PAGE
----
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They are, quite literally, the men in the arena.

Scott Mullen runs the building where the Iowa Barnstormers and Milwaukee Mustangs staged a preseason Arena Football League tilt in front of a crowd of roughly 3,000 mostly educated onlookers Thursday night in Moline.

Some 30 years ago, Jim Foster invented the game those two visiting teams played, and he later founded the Quad-City Steamwheelers, who occupied Mullen's i wireless Center for a decade until they closed their doors in 2009.

Easy as it is to take exception with both men's apparent determination to resurrect a sport that seemed to die a thousand deaths in those 10 short years, there is little to be lost, instead, in giving them credit for what is shaping up as a sensibly methodical investigation.

The truth is, both men merely are taking a long, educated look at the possibility of bringing indoor football back to the Quad-Cities. And neither is prone to make a move that doesn't hold long-term promise.

"It took my breath when I walked into the building tonight," confessed Foster, who, in a consulting role with Milwaukee, arranged Thursday's meet-in-the-middle preseason contest with the team from Des Moines. "I loved seeing that Steamwheelers logo in the end zone. But I also know how much it cost me, so the next thought through my mind was ‘It's not the right time now.' "

Foster, in fact, suggested a couple more years of dormancy beyond the one-season-and-counting since the arenafootball2 Steamwheelers last took the field might make Q-C hearts grow indoor-football fonder.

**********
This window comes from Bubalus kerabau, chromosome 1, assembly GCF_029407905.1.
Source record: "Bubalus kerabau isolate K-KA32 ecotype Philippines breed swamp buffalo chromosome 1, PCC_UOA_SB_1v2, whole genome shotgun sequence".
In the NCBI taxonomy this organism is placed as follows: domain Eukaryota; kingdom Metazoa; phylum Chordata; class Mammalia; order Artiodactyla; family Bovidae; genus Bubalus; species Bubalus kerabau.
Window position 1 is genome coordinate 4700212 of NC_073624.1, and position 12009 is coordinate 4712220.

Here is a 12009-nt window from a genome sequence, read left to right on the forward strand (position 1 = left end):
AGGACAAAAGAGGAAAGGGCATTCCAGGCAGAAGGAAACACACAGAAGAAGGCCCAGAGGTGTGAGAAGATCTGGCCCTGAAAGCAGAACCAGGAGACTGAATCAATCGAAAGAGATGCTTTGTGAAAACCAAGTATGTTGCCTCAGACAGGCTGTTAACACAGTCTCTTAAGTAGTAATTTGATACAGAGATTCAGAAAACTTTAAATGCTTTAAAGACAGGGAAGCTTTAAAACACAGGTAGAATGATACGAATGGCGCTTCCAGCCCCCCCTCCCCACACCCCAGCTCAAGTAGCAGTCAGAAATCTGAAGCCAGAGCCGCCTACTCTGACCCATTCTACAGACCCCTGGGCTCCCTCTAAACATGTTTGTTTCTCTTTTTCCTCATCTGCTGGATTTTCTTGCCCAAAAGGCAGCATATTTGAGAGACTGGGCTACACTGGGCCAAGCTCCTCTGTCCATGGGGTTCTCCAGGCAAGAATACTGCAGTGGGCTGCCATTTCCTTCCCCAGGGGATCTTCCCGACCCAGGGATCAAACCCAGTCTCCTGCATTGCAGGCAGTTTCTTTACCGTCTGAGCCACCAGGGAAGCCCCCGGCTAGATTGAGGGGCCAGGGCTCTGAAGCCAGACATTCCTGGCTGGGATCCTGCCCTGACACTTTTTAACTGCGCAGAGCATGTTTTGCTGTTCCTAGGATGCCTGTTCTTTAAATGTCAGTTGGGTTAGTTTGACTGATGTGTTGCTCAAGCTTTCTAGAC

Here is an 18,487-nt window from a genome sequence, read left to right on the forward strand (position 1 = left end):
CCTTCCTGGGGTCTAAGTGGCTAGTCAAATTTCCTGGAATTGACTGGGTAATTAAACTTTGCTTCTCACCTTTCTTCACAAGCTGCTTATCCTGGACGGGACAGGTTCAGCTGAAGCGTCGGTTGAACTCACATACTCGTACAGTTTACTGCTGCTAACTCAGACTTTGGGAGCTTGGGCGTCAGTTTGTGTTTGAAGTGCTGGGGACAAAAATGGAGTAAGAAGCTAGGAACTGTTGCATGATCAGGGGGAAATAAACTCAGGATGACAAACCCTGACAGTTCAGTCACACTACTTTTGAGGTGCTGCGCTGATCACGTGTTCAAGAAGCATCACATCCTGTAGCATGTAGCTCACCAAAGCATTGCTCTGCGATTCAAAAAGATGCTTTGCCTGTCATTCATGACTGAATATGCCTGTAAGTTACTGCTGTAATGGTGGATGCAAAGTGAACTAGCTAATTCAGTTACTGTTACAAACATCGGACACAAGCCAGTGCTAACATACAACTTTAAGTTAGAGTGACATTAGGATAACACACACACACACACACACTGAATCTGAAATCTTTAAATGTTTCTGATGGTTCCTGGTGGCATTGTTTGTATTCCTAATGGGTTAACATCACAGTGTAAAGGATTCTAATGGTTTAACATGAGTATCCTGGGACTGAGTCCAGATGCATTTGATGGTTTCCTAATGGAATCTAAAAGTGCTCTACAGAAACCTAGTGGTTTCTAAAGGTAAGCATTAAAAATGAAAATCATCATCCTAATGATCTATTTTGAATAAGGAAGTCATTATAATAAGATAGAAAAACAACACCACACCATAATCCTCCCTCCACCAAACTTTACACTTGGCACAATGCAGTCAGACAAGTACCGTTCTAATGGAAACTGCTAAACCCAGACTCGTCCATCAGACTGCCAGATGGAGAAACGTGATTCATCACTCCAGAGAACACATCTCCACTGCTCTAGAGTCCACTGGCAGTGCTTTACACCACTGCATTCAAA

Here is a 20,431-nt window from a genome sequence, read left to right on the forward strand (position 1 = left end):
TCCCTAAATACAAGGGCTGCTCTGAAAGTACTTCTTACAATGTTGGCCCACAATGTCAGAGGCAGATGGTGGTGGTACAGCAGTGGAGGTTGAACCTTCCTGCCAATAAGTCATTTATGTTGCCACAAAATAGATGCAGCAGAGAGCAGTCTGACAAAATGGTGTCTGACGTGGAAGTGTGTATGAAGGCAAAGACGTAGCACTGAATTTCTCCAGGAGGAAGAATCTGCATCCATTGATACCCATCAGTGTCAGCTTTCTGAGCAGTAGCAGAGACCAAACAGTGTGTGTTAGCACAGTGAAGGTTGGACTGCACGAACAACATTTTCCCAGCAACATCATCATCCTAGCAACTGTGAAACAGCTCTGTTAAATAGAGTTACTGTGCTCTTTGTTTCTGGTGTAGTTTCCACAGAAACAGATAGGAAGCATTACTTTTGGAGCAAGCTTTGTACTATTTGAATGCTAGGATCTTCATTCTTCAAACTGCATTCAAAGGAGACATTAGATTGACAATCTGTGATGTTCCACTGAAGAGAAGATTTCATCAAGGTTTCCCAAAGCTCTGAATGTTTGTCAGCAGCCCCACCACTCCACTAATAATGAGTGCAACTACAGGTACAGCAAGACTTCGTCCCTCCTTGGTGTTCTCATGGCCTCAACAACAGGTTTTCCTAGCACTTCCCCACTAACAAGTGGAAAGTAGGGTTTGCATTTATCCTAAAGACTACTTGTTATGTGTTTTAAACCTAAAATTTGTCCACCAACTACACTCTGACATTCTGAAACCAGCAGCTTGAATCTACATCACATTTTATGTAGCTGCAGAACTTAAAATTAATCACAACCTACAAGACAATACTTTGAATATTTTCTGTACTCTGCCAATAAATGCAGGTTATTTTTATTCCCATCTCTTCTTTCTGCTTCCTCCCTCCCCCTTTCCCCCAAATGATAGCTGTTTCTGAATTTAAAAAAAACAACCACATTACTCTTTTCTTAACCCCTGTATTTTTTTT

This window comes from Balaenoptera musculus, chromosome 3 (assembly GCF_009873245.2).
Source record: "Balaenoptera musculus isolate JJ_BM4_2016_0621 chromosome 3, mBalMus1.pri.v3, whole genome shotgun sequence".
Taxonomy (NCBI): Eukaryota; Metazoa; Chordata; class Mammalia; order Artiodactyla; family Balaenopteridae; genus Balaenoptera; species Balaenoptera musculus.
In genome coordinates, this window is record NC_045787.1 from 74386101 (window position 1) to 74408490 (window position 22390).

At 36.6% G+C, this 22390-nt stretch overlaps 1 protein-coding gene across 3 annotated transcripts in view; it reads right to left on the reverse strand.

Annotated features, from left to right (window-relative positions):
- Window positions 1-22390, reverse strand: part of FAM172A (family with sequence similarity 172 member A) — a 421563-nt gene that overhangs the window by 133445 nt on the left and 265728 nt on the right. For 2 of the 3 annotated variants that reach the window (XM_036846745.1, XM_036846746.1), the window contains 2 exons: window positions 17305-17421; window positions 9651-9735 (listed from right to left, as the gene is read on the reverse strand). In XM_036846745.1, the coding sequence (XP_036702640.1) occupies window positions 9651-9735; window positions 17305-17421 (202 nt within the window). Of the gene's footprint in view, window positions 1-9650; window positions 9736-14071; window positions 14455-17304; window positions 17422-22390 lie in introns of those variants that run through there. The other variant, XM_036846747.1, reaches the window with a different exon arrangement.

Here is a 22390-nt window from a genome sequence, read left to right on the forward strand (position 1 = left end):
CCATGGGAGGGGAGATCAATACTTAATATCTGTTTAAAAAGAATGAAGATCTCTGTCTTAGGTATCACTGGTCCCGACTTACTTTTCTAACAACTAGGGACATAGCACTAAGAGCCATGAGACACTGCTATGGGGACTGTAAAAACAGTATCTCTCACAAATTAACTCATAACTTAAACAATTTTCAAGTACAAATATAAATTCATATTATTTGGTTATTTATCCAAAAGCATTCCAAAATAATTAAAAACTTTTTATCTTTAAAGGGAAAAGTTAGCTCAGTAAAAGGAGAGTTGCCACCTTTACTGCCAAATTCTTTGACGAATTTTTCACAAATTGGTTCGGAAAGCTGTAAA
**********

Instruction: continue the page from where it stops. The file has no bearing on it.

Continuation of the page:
Mullen's timetable is maybe a shade shorter. He is, after all, the man mainly behind the supportqcfootball.com Web site drive to build a base of potential season-ticket holders that was launched Wednesday. And he makes no bones about the worth of a summertime minor-league sports tenant for the iwC.

"I want to do it because I've got sponsors who want it back," Mullen explained. "They sell food and beverage during the game. We want to keep football here for suite holders, and have more events. I'd like to bring a team back."

There. He's on record for that.

"But," Mullen said dropping that critical cautionary qualifier into the conversation, "I don't want to do it if it doesn't make sense. The af2 model did not make sense."

Hardly anywhere, it didn't anyway. Milwaukee and Des Moines are among seven former af2 teams who succeeded well enough to step into the new hybrid AFL that emerged from bankruptcy last year.

Sensibly, neither Foster nor Mullen's sights are set anywhere near that high for a fractured Q-C market where Wheelers attendance dropped from an average of 8,935 in the team's unbeaten inaugural season to 3,625 in 2009.

Foster said that latter figure actually could work in league with an operational budget half as large as the $1 million-plus the af2 team pushed at the end, and he said that's a budget that could be sustainable in a strict Midwestern bus league.

Such a league exists, the Indoor Football League, where teams in Bloomington and Hoffman Estates, Ill., make their home. Foster doubts Q-C fans accustomed to the nets, pads, bells and whistles that come with the pinball/football he drew up 30 years ago would warm to the IFL.

Mullen, meanwhile, said the IFL might work with a good owner. But there's the hitch. The Wheelers went through four ownership groups in 10 years, five if you consider the half season Mullen's building kept the team alive in the summer of '09.

And, actually, the latter worked well enough that Mullen might consider leading the iwC into the football business again. That's providing Foster can find like-minded arena management in nearby locales to build a league of arena-owned teams.

It's worth looking into, anyway.

"We can do it because we have been successful taking risks," Mullen said. "But we'd have to get our homework done to make sure it's something that we can make money with."

Yeah. He said but. In this case, in this arena, that's a good word on which to lean before leaping.

 

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